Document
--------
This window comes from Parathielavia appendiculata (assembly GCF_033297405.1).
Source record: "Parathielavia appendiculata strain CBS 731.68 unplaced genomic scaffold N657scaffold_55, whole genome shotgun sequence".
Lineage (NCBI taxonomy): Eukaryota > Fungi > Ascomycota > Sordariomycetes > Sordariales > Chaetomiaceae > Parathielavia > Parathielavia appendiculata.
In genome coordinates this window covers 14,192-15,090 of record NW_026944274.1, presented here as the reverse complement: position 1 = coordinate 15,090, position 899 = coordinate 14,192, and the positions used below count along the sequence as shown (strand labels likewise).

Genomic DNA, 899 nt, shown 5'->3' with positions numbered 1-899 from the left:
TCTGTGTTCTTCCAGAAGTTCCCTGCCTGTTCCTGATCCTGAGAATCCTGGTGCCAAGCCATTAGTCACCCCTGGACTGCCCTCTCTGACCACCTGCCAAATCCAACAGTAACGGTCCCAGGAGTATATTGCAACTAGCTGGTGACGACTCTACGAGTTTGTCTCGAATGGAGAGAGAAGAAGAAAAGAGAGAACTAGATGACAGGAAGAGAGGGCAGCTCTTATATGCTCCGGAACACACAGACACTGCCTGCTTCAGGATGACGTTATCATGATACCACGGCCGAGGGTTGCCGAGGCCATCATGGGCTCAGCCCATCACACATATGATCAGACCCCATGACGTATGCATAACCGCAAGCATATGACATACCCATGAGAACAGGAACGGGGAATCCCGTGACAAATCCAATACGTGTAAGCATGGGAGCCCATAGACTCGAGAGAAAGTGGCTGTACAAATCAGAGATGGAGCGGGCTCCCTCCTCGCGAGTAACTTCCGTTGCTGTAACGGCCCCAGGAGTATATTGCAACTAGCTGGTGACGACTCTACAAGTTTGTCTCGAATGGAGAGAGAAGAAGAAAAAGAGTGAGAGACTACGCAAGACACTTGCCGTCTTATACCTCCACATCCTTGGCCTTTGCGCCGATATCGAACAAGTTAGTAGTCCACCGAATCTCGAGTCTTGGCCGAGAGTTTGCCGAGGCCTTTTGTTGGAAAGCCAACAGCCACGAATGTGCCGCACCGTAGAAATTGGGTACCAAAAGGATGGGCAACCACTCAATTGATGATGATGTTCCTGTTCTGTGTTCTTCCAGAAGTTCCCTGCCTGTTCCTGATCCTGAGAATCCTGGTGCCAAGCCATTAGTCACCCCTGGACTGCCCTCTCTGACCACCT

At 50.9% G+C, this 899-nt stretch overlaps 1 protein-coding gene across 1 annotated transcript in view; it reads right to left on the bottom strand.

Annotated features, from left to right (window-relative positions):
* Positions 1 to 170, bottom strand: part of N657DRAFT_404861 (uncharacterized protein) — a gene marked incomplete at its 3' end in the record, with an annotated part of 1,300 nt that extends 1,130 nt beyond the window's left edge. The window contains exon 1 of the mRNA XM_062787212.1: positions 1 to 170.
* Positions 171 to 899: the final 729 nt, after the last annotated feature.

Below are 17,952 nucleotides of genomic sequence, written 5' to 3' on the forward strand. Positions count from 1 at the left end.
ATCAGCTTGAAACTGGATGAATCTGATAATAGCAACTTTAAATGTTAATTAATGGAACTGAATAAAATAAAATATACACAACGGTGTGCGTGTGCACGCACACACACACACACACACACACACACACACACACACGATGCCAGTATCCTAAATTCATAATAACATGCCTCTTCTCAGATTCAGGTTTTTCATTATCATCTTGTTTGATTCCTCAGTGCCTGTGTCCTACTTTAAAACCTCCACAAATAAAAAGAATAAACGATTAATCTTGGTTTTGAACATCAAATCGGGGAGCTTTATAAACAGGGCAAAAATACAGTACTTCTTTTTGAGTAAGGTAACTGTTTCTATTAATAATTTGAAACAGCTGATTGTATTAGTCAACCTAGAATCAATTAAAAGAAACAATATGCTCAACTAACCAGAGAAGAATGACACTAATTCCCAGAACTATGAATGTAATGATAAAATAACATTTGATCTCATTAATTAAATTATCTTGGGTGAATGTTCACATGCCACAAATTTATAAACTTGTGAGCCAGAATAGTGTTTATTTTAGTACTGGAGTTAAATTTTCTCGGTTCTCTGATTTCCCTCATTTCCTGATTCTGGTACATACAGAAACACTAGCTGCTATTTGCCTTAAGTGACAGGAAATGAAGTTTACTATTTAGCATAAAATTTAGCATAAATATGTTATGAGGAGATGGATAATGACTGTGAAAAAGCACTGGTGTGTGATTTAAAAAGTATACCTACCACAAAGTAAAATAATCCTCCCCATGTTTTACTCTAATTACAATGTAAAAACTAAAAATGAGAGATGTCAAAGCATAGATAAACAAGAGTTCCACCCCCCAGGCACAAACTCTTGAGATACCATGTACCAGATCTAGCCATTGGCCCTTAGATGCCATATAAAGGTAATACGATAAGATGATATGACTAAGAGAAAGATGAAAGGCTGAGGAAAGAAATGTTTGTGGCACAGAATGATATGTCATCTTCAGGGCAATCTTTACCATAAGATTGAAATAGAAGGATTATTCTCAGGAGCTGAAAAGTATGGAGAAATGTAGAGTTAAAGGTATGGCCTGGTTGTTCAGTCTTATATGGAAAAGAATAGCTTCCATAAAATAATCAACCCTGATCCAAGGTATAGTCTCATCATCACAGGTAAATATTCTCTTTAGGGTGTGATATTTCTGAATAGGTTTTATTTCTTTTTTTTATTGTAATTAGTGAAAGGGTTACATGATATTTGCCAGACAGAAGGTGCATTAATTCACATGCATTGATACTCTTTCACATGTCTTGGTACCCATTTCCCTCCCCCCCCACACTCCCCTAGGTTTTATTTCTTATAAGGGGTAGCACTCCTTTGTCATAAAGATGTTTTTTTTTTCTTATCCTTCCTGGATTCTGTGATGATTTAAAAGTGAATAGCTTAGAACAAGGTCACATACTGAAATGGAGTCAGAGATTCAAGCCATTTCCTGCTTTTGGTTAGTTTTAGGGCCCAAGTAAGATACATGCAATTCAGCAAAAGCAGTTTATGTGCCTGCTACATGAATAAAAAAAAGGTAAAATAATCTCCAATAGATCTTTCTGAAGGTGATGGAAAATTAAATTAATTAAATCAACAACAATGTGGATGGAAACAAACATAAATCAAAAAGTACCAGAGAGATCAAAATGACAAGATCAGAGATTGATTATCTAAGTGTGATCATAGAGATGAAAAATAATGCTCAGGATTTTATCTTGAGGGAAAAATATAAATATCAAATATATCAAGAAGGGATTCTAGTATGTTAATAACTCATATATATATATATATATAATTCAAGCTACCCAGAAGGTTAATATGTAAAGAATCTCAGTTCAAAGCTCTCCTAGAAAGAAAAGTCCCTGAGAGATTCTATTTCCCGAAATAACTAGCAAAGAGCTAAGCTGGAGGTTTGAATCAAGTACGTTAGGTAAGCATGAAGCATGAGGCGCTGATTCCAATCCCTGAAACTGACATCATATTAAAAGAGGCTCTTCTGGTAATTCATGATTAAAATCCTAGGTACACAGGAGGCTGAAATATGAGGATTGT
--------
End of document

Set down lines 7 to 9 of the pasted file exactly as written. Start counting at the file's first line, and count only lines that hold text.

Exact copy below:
At 50.9% G+C, this 899-nt stretch overlaps 1 protein-coding gene across 1 annotated transcript in view; it reads right to left on the bottom strand.

Annotated features, from left to right (window-relative positions):
* Positions 1 to 170, bottom strand: part of N657DRAFT_404861 (uncharacterized protein) — a gene marked incomplete at its 3' end in the record, with an annotated part of 1,300 nt that extends 1,130 nt beyond the window's left edge. The window contains exon 1 of the mRNA XM_062787212.1: positions 1 to 170.